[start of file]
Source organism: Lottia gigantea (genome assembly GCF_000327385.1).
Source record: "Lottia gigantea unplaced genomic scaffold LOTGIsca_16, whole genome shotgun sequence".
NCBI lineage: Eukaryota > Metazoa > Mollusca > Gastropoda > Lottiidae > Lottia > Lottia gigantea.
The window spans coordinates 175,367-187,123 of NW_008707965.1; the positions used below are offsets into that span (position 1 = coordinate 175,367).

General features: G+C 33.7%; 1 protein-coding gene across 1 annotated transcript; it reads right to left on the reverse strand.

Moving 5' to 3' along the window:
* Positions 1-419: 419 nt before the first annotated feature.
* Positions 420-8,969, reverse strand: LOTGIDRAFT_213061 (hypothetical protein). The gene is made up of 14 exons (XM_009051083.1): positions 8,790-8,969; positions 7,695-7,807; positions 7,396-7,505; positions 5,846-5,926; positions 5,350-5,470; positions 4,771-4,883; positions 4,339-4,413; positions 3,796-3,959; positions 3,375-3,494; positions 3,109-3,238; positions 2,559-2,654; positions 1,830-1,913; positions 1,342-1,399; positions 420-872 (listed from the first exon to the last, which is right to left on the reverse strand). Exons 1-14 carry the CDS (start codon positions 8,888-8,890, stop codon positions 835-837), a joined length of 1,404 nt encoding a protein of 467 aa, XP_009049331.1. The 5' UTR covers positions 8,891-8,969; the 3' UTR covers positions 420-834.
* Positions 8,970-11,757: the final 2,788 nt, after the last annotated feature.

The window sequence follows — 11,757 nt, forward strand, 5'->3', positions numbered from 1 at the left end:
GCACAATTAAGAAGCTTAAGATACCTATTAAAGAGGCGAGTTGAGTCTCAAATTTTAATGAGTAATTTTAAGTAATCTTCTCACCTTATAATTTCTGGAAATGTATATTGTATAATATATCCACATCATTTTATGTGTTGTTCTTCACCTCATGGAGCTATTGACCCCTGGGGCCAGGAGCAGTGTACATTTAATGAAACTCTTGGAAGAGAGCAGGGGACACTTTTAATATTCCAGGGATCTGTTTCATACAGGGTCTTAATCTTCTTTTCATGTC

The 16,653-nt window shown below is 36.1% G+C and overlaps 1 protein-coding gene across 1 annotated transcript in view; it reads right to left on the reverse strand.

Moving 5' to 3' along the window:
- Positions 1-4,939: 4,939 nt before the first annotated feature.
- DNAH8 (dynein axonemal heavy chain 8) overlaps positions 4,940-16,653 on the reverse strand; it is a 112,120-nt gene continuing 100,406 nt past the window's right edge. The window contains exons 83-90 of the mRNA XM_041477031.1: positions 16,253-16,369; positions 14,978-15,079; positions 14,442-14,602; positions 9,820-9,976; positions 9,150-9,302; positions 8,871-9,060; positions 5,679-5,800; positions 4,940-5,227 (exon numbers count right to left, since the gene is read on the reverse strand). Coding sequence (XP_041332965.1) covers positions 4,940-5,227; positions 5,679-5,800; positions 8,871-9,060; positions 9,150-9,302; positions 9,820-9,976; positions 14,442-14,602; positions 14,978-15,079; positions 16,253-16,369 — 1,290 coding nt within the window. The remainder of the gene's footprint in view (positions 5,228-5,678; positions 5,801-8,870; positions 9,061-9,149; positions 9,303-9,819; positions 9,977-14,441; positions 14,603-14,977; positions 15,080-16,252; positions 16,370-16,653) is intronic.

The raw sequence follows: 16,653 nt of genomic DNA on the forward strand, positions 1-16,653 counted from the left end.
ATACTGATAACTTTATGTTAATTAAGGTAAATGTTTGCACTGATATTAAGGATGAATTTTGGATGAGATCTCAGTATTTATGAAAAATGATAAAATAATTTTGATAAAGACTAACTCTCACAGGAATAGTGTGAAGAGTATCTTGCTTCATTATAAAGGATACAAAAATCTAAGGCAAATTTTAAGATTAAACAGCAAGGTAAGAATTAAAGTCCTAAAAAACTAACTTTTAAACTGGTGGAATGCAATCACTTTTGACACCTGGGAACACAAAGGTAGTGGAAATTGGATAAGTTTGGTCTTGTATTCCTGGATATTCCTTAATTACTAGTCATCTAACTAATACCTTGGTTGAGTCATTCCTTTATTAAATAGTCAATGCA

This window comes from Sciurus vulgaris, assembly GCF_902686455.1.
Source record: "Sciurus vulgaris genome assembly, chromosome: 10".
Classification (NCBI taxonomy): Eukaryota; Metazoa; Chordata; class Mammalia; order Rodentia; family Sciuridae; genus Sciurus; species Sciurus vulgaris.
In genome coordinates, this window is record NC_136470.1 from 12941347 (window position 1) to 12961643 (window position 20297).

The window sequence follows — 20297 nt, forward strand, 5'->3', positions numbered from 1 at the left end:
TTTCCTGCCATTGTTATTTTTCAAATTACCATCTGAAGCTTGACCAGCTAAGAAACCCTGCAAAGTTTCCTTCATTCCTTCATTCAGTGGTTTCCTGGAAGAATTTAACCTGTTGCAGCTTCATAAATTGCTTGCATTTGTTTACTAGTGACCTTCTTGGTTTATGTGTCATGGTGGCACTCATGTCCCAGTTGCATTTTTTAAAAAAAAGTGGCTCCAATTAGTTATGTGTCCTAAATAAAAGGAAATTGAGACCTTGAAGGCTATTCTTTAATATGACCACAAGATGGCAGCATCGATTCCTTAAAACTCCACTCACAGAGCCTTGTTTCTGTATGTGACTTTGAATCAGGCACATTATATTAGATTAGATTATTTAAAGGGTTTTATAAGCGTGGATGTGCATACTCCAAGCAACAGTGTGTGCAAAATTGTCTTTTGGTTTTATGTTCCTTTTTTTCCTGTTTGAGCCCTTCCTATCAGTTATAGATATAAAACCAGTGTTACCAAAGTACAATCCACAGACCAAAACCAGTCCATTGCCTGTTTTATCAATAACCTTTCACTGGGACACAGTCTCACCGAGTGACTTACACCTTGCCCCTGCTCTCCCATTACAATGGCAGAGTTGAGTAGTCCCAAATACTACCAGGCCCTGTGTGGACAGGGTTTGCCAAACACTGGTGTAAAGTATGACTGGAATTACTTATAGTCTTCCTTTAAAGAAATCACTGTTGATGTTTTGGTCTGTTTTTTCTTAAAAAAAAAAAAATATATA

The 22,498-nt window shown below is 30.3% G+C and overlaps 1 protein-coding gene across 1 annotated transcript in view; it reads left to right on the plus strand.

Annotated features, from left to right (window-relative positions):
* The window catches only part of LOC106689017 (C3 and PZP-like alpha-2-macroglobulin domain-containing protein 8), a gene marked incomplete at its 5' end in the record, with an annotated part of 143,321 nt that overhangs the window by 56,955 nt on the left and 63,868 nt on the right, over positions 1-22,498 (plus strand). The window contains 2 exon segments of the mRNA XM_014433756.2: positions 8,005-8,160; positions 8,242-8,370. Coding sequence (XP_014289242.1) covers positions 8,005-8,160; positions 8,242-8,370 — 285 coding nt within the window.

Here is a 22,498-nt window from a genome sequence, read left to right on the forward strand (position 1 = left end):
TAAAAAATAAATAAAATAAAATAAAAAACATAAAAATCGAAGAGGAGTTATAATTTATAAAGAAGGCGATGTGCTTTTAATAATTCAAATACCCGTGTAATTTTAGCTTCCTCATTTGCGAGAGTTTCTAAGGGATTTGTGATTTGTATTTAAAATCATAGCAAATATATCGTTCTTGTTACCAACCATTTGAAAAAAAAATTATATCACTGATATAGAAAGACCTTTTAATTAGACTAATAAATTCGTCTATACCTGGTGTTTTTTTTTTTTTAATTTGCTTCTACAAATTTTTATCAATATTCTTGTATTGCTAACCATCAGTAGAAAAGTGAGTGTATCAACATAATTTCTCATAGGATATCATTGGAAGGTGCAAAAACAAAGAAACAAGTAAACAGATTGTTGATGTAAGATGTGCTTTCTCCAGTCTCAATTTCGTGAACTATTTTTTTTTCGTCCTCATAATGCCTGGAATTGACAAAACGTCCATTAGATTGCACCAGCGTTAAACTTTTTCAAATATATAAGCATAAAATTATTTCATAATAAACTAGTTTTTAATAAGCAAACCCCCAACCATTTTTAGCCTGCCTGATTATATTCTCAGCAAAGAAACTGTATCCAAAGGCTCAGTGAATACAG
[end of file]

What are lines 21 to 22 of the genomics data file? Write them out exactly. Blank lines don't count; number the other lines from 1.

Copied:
In genome coordinates, this window is record NC_136470.1 from 12941347 (window position 1) to 12961643 (window position 20297).

The window sequence follows — 20297 nt, forward strand, 5'->3', positions numbered from 1 at the left end: